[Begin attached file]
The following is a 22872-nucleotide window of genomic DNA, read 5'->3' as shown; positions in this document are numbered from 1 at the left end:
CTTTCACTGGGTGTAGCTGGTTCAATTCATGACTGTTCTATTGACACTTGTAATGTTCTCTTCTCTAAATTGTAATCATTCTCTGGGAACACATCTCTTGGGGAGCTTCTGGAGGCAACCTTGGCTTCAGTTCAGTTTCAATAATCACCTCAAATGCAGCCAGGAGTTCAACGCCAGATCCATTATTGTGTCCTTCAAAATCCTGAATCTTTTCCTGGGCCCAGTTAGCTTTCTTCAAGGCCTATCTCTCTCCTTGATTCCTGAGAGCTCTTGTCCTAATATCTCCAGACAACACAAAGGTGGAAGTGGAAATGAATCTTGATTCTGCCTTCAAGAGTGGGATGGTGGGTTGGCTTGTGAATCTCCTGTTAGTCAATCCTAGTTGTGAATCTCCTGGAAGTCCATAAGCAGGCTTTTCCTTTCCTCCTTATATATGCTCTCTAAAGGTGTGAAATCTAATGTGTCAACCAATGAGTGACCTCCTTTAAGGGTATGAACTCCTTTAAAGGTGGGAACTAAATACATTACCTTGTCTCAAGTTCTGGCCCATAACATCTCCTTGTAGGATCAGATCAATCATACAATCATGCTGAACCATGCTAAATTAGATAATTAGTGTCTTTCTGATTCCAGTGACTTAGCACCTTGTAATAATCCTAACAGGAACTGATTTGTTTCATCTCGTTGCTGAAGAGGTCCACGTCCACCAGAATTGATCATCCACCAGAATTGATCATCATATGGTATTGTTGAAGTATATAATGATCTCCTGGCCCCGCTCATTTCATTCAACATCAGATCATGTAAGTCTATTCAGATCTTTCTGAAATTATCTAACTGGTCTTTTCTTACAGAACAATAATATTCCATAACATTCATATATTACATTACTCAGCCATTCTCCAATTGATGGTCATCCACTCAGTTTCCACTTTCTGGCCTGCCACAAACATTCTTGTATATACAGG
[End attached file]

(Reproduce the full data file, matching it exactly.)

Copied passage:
The following is a 22872-nucleotide window of genomic DNA, read 5'->3' as shown; positions in this document are numbered from 1 at the left end:
CTTTCACTGGGTGTAGCTGGTTCAATTCATGACTGTTCTATTGACACTTGTAATGTTCTCTTCTCTAAATTGTAATCATTCTCTGGGAACACATCTCTTGGGGAGCTTCTGGAGGCAACCTTGGCTTCAGTTCAGTTTCAATAATCACCTCAAATGCAGCCAGGAGTTCAACGCCAGATCCATTATTGTGTCCTTCAAAATCCTGAATCTTTTCCTGGGCCCAGTTAGCTTTCTTCAAGGCCTATCTCTCTCCTTGATTCCTGAGAGCTCTTGTCCTAATATCTCCAGACAACACAAAGGTGGAAGTGGAAATGAATCTTGATTCTGCCTTCAAGAGTGGGATGGTGGGTTGGCTTGTGAATCTCCTGTTAGTCAATCCTAGTTGTGAATCTCCTGGAAGTCCATAAGCAGGCTTTTCCTTTCCTCCTTATATATGCTCTCTAAAGGTGTGAAATCTAATGTGTCAACCAATGAGTGACCTCCTTTAAGGGTATGAACTCCTTTAAAGGTGGGAACTAAATACATTACCTTGTCTCAAGTTCTGGCCCATAACATCTCCTTGTAGGATCAGATCAATCATACAATCATGCTGAACCATGCTAAATTAGATAATTAGTGTCTTTCTGATTCCAGTGACTTAGCACCTTGTAATAATCCTAACAGGAACTGATTTGTTTCATCTCGTTGCTGAAGAGGTCCACGTCCACCAGAATTGATCATCCACCAGAATTGATCATCATATGGTATTGTTGAAGTATATAATGATCTCCTGGCCCCGCTCATTTCATTCAACATCAGATCATGTAAGTCTATTCAGATCTTTCTGAAATTATCTAACTGGTCTTTTCTTACAGAACAATAATATTCCATAACATTCATATATTACATTACTCAGCCATTCTCCAATTGATGGTCATCCACTCAGTTTCCACTTTCTGGCCTGCCACAAACATTCTTGTATATACAGG